The Rule of Six (8 min read)

The Rule of Six came into effect in England on Monday 14th September 2020, and applied across indoor and outdoor settings. It gave police powers to disperse gatherings of more than six people, and fine the individuals involved.
This measure was brought in as a response to the coronavirus outbreak.
The following short story was written just after the law changed.

I don’t know if it’s the same one, but there’s a spider been dangling from the ceiling for half-hour. Funny bugger, he almost gets to my shoulder and then, I don’t know. Maybe I move, maybe I breathe. Whatever it is, he disappears. Back up to the plasterboard and away into a corner. Give him a few minutes and he’ll be back again. Dangling just above me ‘til I breathe or think and scare him off.

It’s his domain, really, but I had to come up here. I was too easily spotted from the bedroom and “other people need to use the bathroom, too, missy,” so here I am.

In the attic. With a spider. I can’t say it was especially comfortable, because it wasn’t, until I found the crate. Better on my hips, knees, ankles; every bit of my body caught an ache when I was sitting cross-legged on the floor, like a snot-sleeved six-year-old.

I’m sensitive to draughts these days. It’s an age thing. I’m old enough to be injured by air.

But I’ve got everything I need here. Cheese and pickle sandwich, flask of tea… there’s an old painting next to me. Thick glass and a layer of dust, but I could still see myself. I looked like such a weirdo, half-bent against the teeny-tiny window, bum out, mouth hanging open like a right yokel. I made some truly grotesque shapes with my body in order to accommodate a pair of binoculars.

We do the strangest things for love.

Oof, that shocked you, didn’t it?

Knew it.

Fact is, I’ve known Jessie Thomason forever. Her bedroom is just the other side of the wall to mine. It feels like we’re closer than when we were kids – now that we can’t spend time together. Not that we were especially close before. It’s just different now.

It’s not as if I’ve been planning this since the sandpit: that would be creepy. No, I’ve just known that there was something there, something important, since I found out that a) she could drink my mother under the table, which takes some doing, and b) she was more into horoscopes than politics. Like me. Twice.

Before all this, if Jessie ran into someone in town, she’d take it as a sign that she should ditch her plans and spend some time with them. If she missed a dental appointment, she’d put it down to fate dictating that her teeth were fine and not worth the check-up money.

Thing is, she needs everything to be in alignment before anything is said out loud. But I know that, obviously. That’s how I know it’s real.

Of course, you can’t start anything with someone who’s self-isolating. If they never set foot out of the house, you’ll never get a chance, beyond a phone call or a letter read twenty-four hours later, once the nasties have worn off. It’s hard to be romantic when everything is planned. When everything is deadly.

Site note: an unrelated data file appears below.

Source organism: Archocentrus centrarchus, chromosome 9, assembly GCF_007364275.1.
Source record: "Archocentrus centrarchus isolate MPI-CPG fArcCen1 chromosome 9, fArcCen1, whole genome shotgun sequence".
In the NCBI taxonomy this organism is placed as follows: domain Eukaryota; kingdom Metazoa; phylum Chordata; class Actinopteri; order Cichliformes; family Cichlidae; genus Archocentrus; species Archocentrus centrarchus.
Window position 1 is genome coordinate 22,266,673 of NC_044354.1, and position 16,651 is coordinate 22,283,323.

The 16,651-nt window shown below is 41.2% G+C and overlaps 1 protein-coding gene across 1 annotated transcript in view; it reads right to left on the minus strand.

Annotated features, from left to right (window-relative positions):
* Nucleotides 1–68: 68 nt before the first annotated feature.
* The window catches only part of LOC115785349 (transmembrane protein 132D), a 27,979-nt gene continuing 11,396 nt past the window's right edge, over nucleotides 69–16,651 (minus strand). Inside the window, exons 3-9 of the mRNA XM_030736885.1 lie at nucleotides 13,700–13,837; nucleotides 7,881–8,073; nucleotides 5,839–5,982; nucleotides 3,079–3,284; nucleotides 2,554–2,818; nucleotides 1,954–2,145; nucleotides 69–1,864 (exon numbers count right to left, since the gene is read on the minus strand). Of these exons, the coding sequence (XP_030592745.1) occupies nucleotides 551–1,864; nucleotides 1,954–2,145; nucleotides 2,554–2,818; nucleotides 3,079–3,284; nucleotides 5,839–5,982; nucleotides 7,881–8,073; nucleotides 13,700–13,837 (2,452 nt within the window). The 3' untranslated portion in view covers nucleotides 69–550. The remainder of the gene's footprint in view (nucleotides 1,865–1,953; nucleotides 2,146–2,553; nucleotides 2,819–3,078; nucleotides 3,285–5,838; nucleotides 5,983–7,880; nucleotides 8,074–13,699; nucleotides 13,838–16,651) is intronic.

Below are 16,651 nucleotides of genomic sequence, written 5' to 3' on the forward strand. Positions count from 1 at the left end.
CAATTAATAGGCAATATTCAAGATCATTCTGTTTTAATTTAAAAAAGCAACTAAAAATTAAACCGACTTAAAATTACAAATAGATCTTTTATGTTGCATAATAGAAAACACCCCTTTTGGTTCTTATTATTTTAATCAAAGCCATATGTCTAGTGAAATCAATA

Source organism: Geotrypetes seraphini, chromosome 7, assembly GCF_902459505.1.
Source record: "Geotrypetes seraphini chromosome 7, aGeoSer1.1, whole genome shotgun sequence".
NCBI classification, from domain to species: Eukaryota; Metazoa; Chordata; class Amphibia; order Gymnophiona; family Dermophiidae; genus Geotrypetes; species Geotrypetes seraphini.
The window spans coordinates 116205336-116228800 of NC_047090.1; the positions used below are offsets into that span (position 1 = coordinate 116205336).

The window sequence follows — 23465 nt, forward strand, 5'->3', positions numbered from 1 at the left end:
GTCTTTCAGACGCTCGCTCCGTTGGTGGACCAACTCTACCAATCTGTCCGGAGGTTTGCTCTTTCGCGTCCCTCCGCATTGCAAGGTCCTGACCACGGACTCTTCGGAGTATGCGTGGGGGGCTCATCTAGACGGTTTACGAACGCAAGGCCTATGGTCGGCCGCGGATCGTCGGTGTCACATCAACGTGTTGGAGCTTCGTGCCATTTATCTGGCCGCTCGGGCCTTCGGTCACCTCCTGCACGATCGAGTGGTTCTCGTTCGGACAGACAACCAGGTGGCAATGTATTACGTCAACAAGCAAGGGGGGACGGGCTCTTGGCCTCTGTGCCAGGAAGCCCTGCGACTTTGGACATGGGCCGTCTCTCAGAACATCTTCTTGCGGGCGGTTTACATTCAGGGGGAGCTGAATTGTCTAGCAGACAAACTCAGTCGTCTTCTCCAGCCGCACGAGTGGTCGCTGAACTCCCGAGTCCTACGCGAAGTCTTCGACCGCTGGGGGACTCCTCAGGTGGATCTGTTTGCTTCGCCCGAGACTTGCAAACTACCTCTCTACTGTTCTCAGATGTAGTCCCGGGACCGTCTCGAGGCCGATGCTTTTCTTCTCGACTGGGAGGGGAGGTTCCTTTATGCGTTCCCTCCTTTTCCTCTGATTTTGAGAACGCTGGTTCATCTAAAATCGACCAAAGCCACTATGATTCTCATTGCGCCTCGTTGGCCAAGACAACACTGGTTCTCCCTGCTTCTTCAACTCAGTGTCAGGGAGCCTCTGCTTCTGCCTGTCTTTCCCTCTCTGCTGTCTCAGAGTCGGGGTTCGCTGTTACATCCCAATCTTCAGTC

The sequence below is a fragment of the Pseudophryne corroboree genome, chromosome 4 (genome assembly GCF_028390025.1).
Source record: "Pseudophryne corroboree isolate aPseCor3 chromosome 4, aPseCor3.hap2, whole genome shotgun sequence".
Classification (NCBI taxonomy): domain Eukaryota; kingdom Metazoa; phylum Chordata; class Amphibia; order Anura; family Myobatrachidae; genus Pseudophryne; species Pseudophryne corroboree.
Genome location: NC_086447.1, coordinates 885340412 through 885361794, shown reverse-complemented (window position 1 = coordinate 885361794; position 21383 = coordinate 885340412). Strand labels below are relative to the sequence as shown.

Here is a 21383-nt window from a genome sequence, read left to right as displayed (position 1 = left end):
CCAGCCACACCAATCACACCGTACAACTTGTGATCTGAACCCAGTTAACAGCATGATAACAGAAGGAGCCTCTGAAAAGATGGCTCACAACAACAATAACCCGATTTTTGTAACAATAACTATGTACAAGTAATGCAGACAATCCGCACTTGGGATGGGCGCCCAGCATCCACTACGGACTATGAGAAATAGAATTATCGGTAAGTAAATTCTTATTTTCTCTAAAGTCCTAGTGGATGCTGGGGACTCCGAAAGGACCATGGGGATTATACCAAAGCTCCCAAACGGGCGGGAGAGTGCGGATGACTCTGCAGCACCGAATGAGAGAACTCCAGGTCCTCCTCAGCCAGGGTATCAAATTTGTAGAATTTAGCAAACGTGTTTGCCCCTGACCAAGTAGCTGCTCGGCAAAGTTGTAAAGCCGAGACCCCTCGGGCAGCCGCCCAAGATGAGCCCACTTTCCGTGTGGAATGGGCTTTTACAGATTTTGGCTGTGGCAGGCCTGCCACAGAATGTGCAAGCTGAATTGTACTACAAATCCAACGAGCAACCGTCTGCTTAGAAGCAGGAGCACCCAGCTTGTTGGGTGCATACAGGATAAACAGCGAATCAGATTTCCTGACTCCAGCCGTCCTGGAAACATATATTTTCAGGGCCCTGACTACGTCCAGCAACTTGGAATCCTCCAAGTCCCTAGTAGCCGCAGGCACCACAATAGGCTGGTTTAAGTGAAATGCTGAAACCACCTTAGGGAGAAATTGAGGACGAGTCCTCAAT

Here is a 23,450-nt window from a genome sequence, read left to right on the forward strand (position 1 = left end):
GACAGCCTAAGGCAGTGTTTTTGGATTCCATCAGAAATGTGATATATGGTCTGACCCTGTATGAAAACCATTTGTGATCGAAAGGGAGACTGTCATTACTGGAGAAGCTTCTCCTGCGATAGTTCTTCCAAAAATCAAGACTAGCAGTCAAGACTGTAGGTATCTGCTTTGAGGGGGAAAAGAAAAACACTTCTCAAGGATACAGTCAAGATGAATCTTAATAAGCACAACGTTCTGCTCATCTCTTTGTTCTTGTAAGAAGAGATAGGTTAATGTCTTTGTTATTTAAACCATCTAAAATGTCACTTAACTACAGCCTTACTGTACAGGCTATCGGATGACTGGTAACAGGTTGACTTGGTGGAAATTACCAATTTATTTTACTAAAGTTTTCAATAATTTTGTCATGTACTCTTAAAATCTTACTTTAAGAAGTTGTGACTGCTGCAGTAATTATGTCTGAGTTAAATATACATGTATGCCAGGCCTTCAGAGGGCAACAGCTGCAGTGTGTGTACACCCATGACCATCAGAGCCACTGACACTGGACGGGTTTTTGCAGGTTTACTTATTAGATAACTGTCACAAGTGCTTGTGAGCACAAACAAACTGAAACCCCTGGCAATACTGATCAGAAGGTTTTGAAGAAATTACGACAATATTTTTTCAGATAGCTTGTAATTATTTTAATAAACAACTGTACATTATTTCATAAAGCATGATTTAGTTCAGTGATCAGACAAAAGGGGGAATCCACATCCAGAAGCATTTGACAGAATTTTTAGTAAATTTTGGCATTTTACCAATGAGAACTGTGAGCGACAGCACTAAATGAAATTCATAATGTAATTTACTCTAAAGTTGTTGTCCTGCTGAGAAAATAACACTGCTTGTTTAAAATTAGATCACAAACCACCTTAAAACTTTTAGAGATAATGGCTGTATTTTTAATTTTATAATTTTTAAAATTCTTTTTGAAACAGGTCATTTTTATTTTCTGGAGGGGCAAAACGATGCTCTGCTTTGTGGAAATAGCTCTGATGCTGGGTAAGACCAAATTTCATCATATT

But you can socially distance, you can observe the rule of six, and it’s odd. You’d think it’d be the last thing on your mind – romance. Or something vaguely like it. But when anyone could get it, at any bloody moment, you don’t waste your time wondering.

Watching from a window might not sound completely… but it’s the only way I have to keep her safe. And it’s not as if I was wrong.

Here they all come.

She won’t drink like I remember. Not today. She’s there with her parents and the idiots from across the road.

When she’s at her finest, Jessie drinks like it’s nothing: perfect white teeth, happy, shining face, she looks like something out of a Canadian film. But in her back garden, with the daisies in the grass and the smell of barbecue briquettes wafting black across the lawn, her mother dressed for summer all year long, she’ll mind her manners.

She’ll hate it.

Her mum and dad (still living, happy enough not to have left) have invited Floss and Gavin from number six, and their daughter, Doucheface.

All right, fine. Dorcas.

My name suits her better. Doucheface won’t wear her mask because it makes her feel clammy and uncomfortable and it’s been a while since she was in a serious relationship, so she’s not used to feeling clammy and uncomfortable.

Point is, that’s everybody.

Jess, her parents, Gavin, Floss and Doucheface. Six. Not a body more. They have their bubble: two families with their chicken wings, their beer fridge and their antibacterial wipes.

And I can’t explain how roundly the jealousy hits me when I focus in and realise her mother’s got the good china out. For a barbecue. Like she’s dying and this is the last al fresco meal of the pandemic so why not live it up?

She shoos a cat from down the road off the table and starts spraying. She can’t risk touching it. That cat might have been anywhere.

And then I realise. Gav and Floss have been chatting with Stephen, Margery has topped up drinks – once the glasses have been all but abandoned – but I haven’t seen Jess in quite a while.

And there’s no sign of Doucheface.

And then, I see them, six feet apart, with looks conspiratorial and a smile I’ve seen before, just the other side of the privet. I’m too late. She’s in love.

And I don’t even know what I’m doing ‘til it’s done.

They’ve broken no rules.

There are only six of them.

For now.

Of course, Jess will take it as a sign. I happen by with my mother, and then the police roll in to break it up – she’ll know this new relationship has disaster written all over it.

Sure, she’ll feel sorry for me for a while. I’ve got my mother to contend with. But eventually she’ll see. She’d never have been happy with Dorcas. Not really.

In a day or two, she’ll thank me. She’ll be grateful.

We should get down there.

© Petrina Binney, 20th September 2020

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